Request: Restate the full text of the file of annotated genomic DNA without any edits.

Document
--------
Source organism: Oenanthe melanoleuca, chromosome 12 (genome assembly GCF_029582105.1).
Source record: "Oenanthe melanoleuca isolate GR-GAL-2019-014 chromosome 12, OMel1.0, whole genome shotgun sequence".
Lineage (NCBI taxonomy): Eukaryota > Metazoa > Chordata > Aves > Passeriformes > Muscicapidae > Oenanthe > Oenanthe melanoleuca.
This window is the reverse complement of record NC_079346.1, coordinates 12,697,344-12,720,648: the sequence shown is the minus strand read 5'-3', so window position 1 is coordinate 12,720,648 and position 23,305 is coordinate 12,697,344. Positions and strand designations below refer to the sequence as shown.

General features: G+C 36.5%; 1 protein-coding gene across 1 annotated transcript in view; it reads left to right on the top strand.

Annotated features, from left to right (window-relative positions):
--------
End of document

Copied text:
Source organism: Oenanthe melanoleuca, chromosome 12 (genome assembly GCF_029582105.1).
Source record: "Oenanthe melanoleuca isolate GR-GAL-2019-014 chromosome 12, OMel1.0, whole genome shotgun sequence".
Lineage (NCBI taxonomy): Eukaryota > Metazoa > Chordata > Aves > Passeriformes > Muscicapidae > Oenanthe > Oenanthe melanoleuca.
This window is the reverse complement of record NC_079346.1, coordinates 12,697,344-12,720,648: the sequence shown is the minus strand read 5'-3', so window position 1 is coordinate 12,720,648 and position 23,305 is coordinate 12,697,344. Positions and strand designations below refer to the sequence as shown.

General features: G+C 36.5%; 1 protein-coding gene across 1 annotated transcript in view; it reads left to right on the top strand.

Annotated features, from left to right (window-relative positions):